U.S. gasoline consumption, as well as miles traveled, set records this summer, a federal report finds. Photo by AJ Sisco/UPI | License Photo
WASHINGTON, Nov. 2 (UPI) -- The amount of gasoline consumed and the total miles traveled during peak summer travel time in the United States set a new record, a federal report said.
The U.S. Energy Information Administration reported total motor gasoline consumption in June set a record of 9.7 million barrels per day, beating the previous record set in July 2007 by about 1 percent.
"U.S. gasoline consumption during summer 2016 -- June through August -- increased by 169,000 bpd, or 1.8 percent, relative to the same period in 2015," EIA reported.
Miles traveled, meanwhile, set a new record for June, with a year-on-year increase of nearly 3 percent to 9.3 billion miles per day on average, EIA. That means people drove more on less fuel.
"The increase in gasoline consumption was slightly lower than the increase in driving, suggesting that fuel economy improvements slightly mitigated the increase," the report read.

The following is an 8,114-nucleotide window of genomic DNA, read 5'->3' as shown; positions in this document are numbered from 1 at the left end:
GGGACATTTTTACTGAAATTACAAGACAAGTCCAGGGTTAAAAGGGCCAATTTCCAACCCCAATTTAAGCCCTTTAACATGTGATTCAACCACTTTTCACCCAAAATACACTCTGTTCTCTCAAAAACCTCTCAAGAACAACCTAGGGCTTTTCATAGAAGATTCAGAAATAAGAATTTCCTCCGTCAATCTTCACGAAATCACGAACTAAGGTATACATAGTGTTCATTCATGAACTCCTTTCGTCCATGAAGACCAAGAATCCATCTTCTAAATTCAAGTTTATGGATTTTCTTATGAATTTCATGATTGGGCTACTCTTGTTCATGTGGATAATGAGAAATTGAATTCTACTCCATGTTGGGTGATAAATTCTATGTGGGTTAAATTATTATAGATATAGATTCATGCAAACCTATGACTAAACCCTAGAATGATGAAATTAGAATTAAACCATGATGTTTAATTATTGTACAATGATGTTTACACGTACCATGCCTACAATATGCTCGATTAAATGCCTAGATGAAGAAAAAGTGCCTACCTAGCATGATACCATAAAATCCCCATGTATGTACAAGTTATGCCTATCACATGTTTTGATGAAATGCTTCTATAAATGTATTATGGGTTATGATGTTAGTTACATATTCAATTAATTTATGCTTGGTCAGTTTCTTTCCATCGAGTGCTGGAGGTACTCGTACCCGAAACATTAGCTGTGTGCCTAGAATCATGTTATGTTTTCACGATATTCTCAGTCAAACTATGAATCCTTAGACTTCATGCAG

Average fuel economies have improved by about 28 percent since the beginning of the millennium. Gasoline production, meanwhile, is just short of an all-time record, which is keeping prices at the pump in check.
Retail fuel prices may in part explain the increase in travel, as well as general improvements in the U.S. economy. The average retail price for a gallon of regular unleaded gasoline on a national basis is relatively unchanged from last year. The latest report on gross domestic production, meanwhile, finds the economy grew by 1 percent from the second quarter.
Motor club AAA reports a national average price of $2.21 per gallon, though that price point may be skewed higher because of this week's fatal gasoline pipeline explosion in Alabama. Even then, today's average is less than one week ago. The all-time record for a national average was $4.11 per gallon in July 2008.
EIA expects national gas prices to fall below the $2 mark by January and average $2.26 per gallon for full-year 2017. Gasoline consumption is expected to be 0.5 percent higher in 2017 than this year.